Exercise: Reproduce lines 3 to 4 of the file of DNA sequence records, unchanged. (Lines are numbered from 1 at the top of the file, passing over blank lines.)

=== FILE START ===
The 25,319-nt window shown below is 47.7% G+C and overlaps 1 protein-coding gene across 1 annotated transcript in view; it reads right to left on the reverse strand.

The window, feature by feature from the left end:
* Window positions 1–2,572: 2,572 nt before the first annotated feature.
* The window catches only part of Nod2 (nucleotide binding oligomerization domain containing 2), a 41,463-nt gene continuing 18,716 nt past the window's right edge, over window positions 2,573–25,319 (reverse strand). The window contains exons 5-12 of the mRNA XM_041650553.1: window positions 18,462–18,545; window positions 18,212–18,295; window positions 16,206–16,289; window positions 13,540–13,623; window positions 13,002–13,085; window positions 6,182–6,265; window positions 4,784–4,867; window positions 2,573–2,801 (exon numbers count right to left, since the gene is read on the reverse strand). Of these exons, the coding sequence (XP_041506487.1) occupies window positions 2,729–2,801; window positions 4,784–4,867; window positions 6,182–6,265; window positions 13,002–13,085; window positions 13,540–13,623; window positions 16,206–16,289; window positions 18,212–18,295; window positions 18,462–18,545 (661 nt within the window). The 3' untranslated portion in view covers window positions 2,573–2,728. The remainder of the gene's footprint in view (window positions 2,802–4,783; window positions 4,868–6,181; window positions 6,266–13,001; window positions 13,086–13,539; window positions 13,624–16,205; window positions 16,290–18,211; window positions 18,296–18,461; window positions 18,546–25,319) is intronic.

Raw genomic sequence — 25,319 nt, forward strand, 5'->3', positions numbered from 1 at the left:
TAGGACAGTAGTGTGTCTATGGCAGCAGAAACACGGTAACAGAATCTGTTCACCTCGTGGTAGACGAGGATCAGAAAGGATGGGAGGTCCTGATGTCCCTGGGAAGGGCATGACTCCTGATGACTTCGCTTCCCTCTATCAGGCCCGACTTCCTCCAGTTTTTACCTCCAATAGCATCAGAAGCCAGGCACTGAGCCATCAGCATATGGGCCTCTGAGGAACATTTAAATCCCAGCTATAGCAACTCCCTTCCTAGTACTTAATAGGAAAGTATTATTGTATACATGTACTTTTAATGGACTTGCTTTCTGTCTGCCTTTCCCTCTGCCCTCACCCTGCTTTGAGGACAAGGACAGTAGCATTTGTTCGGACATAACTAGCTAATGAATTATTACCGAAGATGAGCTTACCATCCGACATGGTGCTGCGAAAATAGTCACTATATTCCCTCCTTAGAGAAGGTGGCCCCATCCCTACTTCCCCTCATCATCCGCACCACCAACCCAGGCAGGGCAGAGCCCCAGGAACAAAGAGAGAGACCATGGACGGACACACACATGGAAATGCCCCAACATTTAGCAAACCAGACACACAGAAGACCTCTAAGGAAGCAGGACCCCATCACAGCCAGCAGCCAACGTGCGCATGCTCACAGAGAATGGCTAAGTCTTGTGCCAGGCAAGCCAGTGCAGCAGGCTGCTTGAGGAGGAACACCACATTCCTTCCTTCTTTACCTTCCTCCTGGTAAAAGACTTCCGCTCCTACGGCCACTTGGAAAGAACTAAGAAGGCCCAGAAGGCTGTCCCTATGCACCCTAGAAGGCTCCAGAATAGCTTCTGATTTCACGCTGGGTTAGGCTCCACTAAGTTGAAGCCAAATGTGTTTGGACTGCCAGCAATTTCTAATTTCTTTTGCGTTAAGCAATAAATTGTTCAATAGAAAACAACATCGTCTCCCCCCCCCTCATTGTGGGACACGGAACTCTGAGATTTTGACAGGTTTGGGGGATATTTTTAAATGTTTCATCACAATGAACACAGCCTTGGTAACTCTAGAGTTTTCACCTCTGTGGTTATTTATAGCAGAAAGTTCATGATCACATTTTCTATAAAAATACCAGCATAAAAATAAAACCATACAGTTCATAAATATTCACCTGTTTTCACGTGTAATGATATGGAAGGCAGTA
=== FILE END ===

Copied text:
* Window positions 1–2,572: 2,572 nt before the first annotated feature.
* The window catches only part of Nod2 (nucleotide binding oligomerization domain containing 2), a 41,463-nt gene continuing 18,716 nt past the window's right edge, over window positions 2,573–25,319 (reverse strand). The window contains exons 5-12 of the mRNA XM_041650553.1: window positions 18,462–18,545; window positions 18,212–18,295; window positions 16,206–16,289; window positions 13,540–13,623; window positions 13,002–13,085; window positions 6,182–6,265; window positions 4,784–4,867; window positions 2,573–2,801 (exon numbers count right to left, since the gene is read on the reverse strand). Of these exons, the coding sequence (XP_041506487.1) occupies window positions 2,729–2,801; window positions 4,784–4,867; window positions 6,182–6,265; window positions 13,002–13,085; window positions 13,540–13,623; window positions 16,206–16,289; window positions 18,212–18,295; window positions 18,462–18,545 (661 nt within the window). The 3' untranslated portion in view covers window positions 2,573–2,728. The remainder of the gene's footprint in view (window positions 2,802–4,783; window positions 4,868–6,181; window positions 6,266–13,001; window positions 13,086–13,539; window positions 13,624–16,205; window positions 16,290–18,211; window positions 18,296–18,461; window positions 18,546–25,319) is intronic.